Below are links to syllabi for courses I have taught at the University of Rochester, with longer descriptions of courses I am continuing to teach:
PHL 107/BIO 107: Ethics and Science of Stem Cells
PHL 109: Justice and Equality
PHL 221: Philosophical Foundations of the American Revolution. In this course, we study the American Revolution by examining the political theory which sparked the revolution itself and which lay behind the writing of the Constitution. We will begin by looking at the important predecessors to the revolution, particularly the works of John Locke, the Baron de Montesquieu, and David Hume. We will228_syll_f20.pdf then consider important works from the period surrounding the revolution, including works by Thomas Paine and Thomas Jefferson. Finally, we will look at the debates surrounding the adoption of the U.S. Constitution, including the Federalist Papers and important anti-Federalist works. The eighteenth century was a time of remarkable intellectual activity in the West, and the Americans played a central role in it, both reflecting the thought in Europe and influencing the course of thoughts and events there.
PHL 223: Social and Political Philosophy
PHL 225: Ethical Decisions in Medicine
PHIL 228: Public Health Ethics. Most health care ethics focuses on the individual decisions about treatments, but many ethical questions have implications for society at large. The demands that individual health decisions make on the system may create collective problems, and conversely, the needs of society may limit the freedoms that individuals think they should have. Public health ethics then, lie at the intersection of medicine, political philosophy, and public policy. This course will examine the values of health, social needs, and freedom through a systematic examination of situations in which these conflicts arise. We will examine the issues by looking at it through three levels: through theoretical readings in philosophy, through readings in the broad issues of public health, and by considering case studies.
PH 300/PHL 311: Seminar in Bioethics. The Seminar in Bioethics is intended as a capstone experience for bioethics majors, but it is open to anyone who has taken PHL 225 or 228 with permission of the instructor. In a discussion-based seminar format, we will examine the foundations of bioethics and then we will look at book-length treatments of several important issues, chosen by the participants as whole among topics like health care justice, global health justice, stem cell research, transplantation ethics, enhancement technologies, and issues in end-of-life care.
PHL 312: Neuroethics. Advances in neuroscience allow us to understand the brain and its functions more completely now than ever before. From these findings, new medical techniques and technologies are being developed that will allow us to peer into the working of others’ minds and to alter our cognitive functions, our memory, and our moods, raising fundamental questions about free will, about the basis for our identity as persons, and about morality itself. For these reasons, neuroscience may pose a deeper set of moral issues than any other science and this course will seek to explore the ethical issues that it raises.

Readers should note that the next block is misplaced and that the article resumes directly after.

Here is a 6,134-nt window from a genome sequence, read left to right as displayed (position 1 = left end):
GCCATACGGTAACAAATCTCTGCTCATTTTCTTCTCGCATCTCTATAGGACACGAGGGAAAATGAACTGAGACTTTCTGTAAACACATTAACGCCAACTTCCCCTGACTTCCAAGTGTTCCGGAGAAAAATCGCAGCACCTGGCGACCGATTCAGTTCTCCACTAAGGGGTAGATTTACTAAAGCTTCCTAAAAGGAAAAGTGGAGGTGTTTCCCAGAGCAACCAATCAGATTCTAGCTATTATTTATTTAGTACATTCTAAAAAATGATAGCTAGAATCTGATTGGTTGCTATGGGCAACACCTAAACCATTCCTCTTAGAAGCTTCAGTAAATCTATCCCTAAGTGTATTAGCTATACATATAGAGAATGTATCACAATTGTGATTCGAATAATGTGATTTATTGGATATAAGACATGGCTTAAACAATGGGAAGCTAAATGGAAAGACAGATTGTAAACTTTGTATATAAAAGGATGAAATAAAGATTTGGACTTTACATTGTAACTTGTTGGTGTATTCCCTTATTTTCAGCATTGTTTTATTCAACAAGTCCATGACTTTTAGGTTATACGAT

PHL 321 Death. Death poses a number of philosophical puzzles: What does it mean to die? Am I harmed when I die? I don’t experience my death or being dead, so why would it be bad for me? Is it appropriate, then, to fear my death? Is it wrong to kill myself? Can I be harmed after I die? If dying is bad, would it be better if I never died, if I lived forever? Does the fact of that we will die change the way we should live? Does death shape the meaning of our lives?
PHL 324: Rousseau to Revolution
PHL 587: Liberalism and its Critics
Medical Humanities Seminar: Doctors' Dilemmas. Literature provides rich contexts in which to think about moral issues that go far beyond the sketchy scenarios that we often use to think about ethical values and principles. In this course, then, we will use plays, short stories, and novels to look more deeply at some important ethical issues related to medicine.
Medical Humanities Seminar: Bioethics at the Movies. Movies often provide a rich context in which to think about moral issues that go far beyond the sketchy scenarios that are often used to think about ethical values and principles in both philosophy and medicine. In this course, we will use movies to look more deeply at some important ethical issues related to medicine.